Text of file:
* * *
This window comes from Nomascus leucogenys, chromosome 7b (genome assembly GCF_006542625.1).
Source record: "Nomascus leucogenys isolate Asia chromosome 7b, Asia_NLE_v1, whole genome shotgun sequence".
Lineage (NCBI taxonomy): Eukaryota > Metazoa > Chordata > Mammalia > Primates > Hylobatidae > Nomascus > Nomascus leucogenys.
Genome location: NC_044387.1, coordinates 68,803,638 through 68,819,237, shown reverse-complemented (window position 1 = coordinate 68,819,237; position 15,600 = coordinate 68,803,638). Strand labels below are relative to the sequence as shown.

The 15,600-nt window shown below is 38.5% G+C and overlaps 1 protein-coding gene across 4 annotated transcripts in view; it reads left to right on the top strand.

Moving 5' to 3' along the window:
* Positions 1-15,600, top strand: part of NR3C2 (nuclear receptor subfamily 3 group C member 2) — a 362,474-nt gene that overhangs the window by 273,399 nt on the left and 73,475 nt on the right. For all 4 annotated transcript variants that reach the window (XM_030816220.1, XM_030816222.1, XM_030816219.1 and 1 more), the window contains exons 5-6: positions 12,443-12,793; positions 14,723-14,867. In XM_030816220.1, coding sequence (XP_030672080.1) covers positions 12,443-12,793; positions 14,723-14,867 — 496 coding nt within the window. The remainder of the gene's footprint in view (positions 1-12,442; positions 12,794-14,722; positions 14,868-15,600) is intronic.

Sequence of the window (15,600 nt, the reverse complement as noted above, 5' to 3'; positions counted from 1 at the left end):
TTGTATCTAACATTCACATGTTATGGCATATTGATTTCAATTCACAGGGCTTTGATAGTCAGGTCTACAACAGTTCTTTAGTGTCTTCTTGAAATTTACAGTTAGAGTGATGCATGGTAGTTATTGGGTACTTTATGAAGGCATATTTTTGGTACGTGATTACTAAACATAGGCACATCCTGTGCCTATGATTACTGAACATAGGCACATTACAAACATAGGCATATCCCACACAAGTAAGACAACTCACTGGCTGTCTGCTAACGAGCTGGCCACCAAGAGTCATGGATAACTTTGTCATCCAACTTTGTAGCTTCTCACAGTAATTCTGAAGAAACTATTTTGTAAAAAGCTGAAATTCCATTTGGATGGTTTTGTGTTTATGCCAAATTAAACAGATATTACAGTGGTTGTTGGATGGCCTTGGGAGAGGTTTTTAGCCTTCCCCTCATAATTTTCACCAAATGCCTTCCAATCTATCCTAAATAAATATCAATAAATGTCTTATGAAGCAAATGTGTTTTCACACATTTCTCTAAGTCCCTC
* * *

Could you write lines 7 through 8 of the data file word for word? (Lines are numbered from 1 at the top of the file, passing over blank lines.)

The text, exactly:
* Positions 1-15,600, top strand: part of NR3C2 (nuclear receptor subfamily 3 group C member 2) — a 362,474-nt gene that overhangs the window by 273,399 nt on the left and 73,475 nt on the right. For all 4 annotated transcript variants that reach the window (XM_030816220.1, XM_030816222.1, XM_030816219.1 and 1 more), the window contains exons 5-6: positions 12,443-12,793; positions 14,723-14,867. In XM_030816220.1, coding sequence (XP_030672080.1) covers positions 12,443-12,793; positions 14,723-14,867 — 496 coding nt within the window. The remainder of the gene's footprint in view (positions 1-12,442; positions 12,794-14,722; positions 14,868-15,600) is intronic.

Sequence of the window (15,600 nt, the reverse complement as noted above, 5' to 3'; positions counted from 1 at the left end):